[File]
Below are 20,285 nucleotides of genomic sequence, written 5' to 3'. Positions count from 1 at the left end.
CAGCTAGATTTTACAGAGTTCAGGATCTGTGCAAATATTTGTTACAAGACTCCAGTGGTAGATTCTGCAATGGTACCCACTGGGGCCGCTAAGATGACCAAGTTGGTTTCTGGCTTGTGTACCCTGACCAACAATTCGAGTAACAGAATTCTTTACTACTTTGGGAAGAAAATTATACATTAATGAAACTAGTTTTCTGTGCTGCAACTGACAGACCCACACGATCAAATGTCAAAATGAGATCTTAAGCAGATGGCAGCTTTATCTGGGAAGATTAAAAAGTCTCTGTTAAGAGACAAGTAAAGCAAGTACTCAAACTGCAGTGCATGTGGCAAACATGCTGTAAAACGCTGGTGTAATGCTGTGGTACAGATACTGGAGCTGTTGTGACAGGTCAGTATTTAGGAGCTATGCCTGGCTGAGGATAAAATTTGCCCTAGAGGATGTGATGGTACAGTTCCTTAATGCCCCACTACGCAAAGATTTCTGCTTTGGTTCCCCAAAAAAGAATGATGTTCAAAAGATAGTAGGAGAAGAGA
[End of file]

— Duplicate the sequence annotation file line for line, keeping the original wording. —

Below are 20,285 nucleotides of genomic sequence, written 5' to 3'. Positions count from 1 at the left end.
CAGCTAGATTTTACAGAGTTCAGGATCTGTGCAAATATTTGTTACAAGACTCCAGTGGTAGATTCTGCAATGGTACCCACTGGGGCCGCTAAGATGACCAAGTTGGTTTCTGGCTTGTGTACCCTGACCAACAATTCGAGTAACAGAATTCTTTACTACTTTGGGAAGAAAATTATACATTAATGAAACTAGTTTTCTGTGCTGCAACTGACAGACCCACACGATCAAATGTCAAAATGAGATCTTAAGCAGATGGCAGCTTTATCTGGGAAGATTAAAAAGTCTCTGTTAAGAGACAAGTAAAGCAAGTACTCAAACTGCAGTGCATGTGGCAAACATGCTGTAAAACGCTGGTGTAATGCTGTGGTACAGATACTGGAGCTGTTGTGACAGGTCAGTATTTAGGAGCTATGCCTGGCTGAGGATAAAATTTGCCCTAGAGGATGTGATGGTACAGTTCCTTAATGCCCCACTACGCAAAGATTTCTGCTTTGGTTCCCCAAAAAAGAATGATGTTCAAAAGATAGTAGGAGAAGAGA